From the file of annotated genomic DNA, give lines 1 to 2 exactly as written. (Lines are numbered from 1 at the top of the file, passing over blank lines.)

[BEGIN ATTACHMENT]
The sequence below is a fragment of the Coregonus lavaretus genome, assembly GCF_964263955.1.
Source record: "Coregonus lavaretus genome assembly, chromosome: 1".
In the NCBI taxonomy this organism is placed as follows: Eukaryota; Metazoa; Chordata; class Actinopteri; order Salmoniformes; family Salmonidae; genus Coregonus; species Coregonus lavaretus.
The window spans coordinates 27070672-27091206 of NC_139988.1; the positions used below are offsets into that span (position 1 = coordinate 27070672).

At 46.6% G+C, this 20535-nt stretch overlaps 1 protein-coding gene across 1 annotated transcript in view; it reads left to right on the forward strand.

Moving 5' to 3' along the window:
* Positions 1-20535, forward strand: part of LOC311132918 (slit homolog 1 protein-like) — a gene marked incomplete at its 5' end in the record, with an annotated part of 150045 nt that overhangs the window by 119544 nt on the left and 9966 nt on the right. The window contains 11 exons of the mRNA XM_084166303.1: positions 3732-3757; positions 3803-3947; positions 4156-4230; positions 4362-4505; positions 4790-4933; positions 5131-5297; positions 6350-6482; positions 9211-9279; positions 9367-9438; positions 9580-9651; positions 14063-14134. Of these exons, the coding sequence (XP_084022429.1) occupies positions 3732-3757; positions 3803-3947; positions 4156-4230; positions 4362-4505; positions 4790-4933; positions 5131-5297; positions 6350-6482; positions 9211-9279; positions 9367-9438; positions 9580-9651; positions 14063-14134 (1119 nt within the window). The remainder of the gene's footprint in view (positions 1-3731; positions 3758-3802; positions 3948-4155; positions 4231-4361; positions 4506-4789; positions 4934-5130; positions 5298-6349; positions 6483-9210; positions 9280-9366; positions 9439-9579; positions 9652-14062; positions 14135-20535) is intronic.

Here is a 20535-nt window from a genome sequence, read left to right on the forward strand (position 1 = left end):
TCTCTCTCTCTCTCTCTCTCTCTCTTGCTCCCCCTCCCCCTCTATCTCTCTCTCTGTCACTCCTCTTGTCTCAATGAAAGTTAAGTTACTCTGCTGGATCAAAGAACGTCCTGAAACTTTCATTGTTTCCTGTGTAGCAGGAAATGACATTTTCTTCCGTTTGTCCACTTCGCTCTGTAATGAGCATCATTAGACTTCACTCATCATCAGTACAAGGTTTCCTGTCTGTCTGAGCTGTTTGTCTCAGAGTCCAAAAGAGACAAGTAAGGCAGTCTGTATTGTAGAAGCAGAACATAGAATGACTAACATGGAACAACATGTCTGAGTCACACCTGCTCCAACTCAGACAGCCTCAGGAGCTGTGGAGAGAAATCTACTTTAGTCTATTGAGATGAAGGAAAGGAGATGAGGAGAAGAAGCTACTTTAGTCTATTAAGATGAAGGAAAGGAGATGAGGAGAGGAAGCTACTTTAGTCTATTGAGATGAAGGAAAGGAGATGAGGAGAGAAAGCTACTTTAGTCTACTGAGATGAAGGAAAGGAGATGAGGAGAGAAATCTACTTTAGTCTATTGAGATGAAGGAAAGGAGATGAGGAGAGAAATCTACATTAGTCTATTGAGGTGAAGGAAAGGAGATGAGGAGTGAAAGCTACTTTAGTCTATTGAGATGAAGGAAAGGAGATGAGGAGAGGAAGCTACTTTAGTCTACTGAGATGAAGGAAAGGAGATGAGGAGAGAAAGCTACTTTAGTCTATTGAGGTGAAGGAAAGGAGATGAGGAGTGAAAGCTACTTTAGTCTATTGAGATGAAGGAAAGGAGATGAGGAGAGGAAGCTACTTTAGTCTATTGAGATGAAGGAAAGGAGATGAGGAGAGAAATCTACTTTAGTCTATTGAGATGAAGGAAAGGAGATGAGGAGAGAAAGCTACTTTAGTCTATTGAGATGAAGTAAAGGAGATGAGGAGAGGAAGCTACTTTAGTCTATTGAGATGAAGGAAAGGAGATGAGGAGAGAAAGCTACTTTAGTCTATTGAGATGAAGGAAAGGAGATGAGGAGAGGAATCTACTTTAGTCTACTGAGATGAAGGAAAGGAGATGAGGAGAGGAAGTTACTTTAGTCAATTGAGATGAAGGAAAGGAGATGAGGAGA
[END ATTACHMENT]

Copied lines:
The sequence below is a fragment of the Coregonus lavaretus genome, assembly GCF_964263955.1.
Source record: "Coregonus lavaretus genome assembly, chromosome: 1".